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I work for an insurance company and we're getting ready to use a new vendor tool for creating insurance illustrations. The tool has a web service that accepts an ACORD XML message. We want to put a web service in front of the vendor web service to abstract it away, but the complexity of the data model makes it hard.

Our first method on the custom web service will probably just pass through an ACORD XML message to the vendor service and return the result. But, I'd like to have methods on our service that are more succinct. I'm not sure if that is possible yet as we're still doing analysis. Is there a way to create simpler data models for ACORD? The ACORD message is a TXLife 111.

Edit: We are a mixed shop with .NET and Java, so I need to consider that Java clients might, at some point, be requesting illustrations through our .NET web service.

  • The web service is just an available interface. Building the web service in such a way as to convert your data into another format (e.g., ACORD XML) will decouple your application from the vendor. The client becomes language agnostic (meaning it doesn't matter what language is used to build the client). – Adam Zuckerman Jul 11 '14 at 18:17
  • I only mentioned the languages because I wanted to ward off suggestions that might preclude Java. – Darkwater23 Jul 11 '14 at 20:53
  • Does your current software already support insurance illustrations, or is it completely new functionality? In the first case, you might want to create an adapter service that translates the original API to the new vendor's API. – Bart van Ingen Schenau Jul 12 '14 at 7:23
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I also work for an insurance company (P&C, not Life). I'm quite familiar with the nastiness that is ACORD XML. Talk about something designed by committee, huh? It's simultaneously verbose (lots of nodes) and vague (limited guidance on which nodes to use for what)... hard to believe.

My suggestion would be to build something like a facade pattern out of the web services in question. In other words, you have this vendor service that expects ACORD XML for a request payload. Your clients don't need to become ACORD experts -- they probably have a small amount of data that they collect. So, build a facade that accepts something that's easier to provide (maybe a JSON REST endpoint), transform the JSON data into ACORD XML (into the proper parts of the node tree), and then run a process that "enriches" the bare ACORD XML so that it's acceptable to your vendor. Then do the same thing in reverse on the way back.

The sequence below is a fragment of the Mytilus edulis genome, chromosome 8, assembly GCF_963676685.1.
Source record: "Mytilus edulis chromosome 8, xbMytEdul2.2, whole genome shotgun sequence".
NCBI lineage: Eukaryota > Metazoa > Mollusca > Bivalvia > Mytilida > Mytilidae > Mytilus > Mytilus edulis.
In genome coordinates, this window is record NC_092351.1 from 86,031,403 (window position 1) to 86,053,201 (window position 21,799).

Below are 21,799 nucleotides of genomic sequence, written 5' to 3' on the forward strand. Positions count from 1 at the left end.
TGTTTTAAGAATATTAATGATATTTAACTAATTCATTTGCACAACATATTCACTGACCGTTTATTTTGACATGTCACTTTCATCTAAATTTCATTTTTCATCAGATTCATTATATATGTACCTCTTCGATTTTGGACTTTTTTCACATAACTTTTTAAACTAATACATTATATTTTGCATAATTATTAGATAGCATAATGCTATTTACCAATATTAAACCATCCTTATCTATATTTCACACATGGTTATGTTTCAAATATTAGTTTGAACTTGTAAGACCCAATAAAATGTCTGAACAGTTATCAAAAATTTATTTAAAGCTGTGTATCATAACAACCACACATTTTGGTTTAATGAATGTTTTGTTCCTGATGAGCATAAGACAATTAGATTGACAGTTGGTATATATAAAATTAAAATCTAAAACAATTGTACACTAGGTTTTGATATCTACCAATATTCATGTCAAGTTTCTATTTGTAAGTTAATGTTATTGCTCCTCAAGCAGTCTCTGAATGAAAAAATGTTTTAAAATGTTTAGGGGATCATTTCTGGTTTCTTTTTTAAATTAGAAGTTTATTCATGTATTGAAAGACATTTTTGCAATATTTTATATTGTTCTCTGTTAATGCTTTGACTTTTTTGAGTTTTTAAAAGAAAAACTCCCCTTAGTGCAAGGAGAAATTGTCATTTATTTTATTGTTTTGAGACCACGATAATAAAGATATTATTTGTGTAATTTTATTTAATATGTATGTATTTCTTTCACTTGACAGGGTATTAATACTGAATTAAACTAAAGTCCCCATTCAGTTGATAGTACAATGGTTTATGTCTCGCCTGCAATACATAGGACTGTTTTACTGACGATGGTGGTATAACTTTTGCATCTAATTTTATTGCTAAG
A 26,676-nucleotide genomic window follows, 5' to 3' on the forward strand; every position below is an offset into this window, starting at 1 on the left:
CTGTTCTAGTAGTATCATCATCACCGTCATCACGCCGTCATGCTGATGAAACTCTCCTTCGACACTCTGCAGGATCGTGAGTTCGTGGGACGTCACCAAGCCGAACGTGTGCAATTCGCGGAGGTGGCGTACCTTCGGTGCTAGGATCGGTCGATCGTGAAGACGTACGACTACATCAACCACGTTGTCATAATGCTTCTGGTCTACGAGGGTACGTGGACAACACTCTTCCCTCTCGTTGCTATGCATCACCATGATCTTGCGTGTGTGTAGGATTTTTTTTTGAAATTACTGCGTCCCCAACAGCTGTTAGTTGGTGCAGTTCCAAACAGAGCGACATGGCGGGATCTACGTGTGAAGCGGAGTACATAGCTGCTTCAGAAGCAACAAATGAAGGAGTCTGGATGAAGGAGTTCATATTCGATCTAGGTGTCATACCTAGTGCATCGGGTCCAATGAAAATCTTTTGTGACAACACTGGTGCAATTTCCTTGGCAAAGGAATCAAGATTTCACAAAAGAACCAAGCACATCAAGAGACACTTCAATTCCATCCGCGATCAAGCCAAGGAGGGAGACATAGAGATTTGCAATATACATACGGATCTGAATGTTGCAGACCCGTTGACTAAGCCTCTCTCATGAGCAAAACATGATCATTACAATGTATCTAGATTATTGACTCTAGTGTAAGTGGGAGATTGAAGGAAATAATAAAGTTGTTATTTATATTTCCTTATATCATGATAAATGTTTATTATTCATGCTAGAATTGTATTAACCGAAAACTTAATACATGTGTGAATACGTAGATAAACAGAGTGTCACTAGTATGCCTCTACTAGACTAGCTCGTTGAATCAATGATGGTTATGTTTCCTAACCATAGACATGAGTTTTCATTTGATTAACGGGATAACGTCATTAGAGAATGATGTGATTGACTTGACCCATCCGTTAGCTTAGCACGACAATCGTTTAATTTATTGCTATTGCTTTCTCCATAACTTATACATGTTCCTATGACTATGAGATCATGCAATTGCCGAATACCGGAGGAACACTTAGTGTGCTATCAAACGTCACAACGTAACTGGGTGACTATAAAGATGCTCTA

You'll want your "enrichment" component to be as "rule based" as you can make it. So for example, it'll know all the parts of the ACORD node tree that are mandatory, and will have default implementations for all of them. It should also add nodes into the ACORD message that spell out precisely what it changed/added and why (you'll probably want to come up with an interface or abstract class that every rule implements). Then, when you hand the response back to your client, you can tell them all the decorations you did to their request, which will become important because they're providing you maybe 10 pieces of data, you're enriching it to 100, and they're going to want to know where the other 90 things came from and why.

You may also want to build some kind of affinity between the REST endpoint payload and the enrichment component. What I mean is that you may want to put something in the endpoint so that there's a defined way to "override" what your enrichment component does -- accessible clear back to the rest endpoint request. That way, if your consumer decides one of your rules is dumb, or not applicable, they have some way to get around it without you doing all the coding. It might be something like a defined way to spell out an ACORD XPath and a value that you add into the node tree after your rules have run, and a defined way to delete an ACORD node list.

Finally, make sure you do good logging in your enrichment component. Make sure you have a way to easily reconstruct what happened from the point where you receive the JSON request to the point where you hand back a JSON response to your consumer. That kind of transaction-level logging becomes critical in this type of app.

Hope that's helpful. I've done things like this for 15 years. This general approach will save you a lot of headache.

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    I wouldn't limit this approach to ACORD xml. – Wyatt Barnett Jul 15 '14 at 0:32
  • +1 for keeping clients unaware of ACORD. We're looking at doing a builder pattern for assembling the ACORD messages within the facade service. – Darkwater23 Jul 15 '14 at 15:31

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